Switzerland Wants a Single, Universal Phone Charger by 2017
Lightning cables need not apply.
Image: Richard Unten/Flickr.
Apple's Lightning cable cartel be damned: Switzerland is moving forward with a plan for a single, universal phone charger across the country, standardizing phone chargers across the board. While the exact standard hasn't been mentioned yet, it wouldn't be hard to guess the standard: Micro USB, used across phone platforms, most especially Android, which has a gigantic chunk of the cell phone market worldwide.
Apple charges third-party Lightning cable manufacturers a licensing fee to certify that their cables meet technical standards. The company recommends that consumers only purchase these certified cables to minimize the chance of damage to their device.
"The standardisation efforts specified in the new legal basis concern, among other things, mobile telephones and other devices which will have to be compatible with a universal charger by mid-2017 at the latest," the Swiss government said in a press release. "This measure will reduce the quantity of chargers and therefore the amount of electronic waste."
It's a move the European Union has previously voted for, and Switzerland is bringing itself in line with those regulations. Switzerland is not a part of the European Union, but is a frequent trading partner with the Eurozone. Rather than replace the Lightning cable, though, Apple suggested it would instead introduce a Lightning-to-Micro-USB adapter. It sells a similar device for $19, though it would come included with iPhones shipped to the European Union.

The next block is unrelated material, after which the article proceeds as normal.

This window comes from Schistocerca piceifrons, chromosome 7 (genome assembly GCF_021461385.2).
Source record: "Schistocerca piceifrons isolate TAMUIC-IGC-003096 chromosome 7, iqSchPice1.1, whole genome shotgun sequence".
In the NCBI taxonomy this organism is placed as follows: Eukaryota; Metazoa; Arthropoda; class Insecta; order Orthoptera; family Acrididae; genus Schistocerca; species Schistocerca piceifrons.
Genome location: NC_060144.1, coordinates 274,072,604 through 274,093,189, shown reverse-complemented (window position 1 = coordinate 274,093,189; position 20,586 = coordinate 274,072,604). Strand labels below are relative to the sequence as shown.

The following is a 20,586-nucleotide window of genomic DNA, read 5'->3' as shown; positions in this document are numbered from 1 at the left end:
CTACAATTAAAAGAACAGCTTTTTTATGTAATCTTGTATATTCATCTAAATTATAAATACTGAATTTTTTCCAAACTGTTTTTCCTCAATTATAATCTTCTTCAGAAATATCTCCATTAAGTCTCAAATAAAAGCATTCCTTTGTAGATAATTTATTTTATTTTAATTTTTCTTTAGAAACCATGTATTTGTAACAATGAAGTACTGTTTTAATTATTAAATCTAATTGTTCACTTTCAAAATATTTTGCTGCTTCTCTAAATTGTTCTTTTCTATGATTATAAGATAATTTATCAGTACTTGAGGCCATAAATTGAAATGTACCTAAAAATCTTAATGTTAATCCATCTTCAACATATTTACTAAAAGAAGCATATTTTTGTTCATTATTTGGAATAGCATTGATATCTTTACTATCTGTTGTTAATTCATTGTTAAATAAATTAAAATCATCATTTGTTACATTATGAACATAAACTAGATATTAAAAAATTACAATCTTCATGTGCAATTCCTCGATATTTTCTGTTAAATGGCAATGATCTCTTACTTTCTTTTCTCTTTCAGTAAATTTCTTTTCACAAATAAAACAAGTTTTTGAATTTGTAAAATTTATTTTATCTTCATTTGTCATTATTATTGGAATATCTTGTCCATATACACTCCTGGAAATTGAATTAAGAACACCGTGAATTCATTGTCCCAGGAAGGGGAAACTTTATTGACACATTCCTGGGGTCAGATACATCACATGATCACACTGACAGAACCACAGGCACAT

However, in computing devices, Apple has recently loosened its grip on proprietary chargers. More recent models of the MacBook Air utilize USB-C chargers rather than the magnetic power adapters used the last few years. But early talk on the iPhone 7 indicates that the company will strive for wireless charging, putting a potential kink in plans for a universal phone charger. Unless, of course, other manufacturers like Samsung adopt the same standard, which assumes a lot about Apple relinquishing control of its proprietary hardware.
This article was updated on December 28 to correct an erroneous reference to digital rights management with respect to Apple's Lightning cables.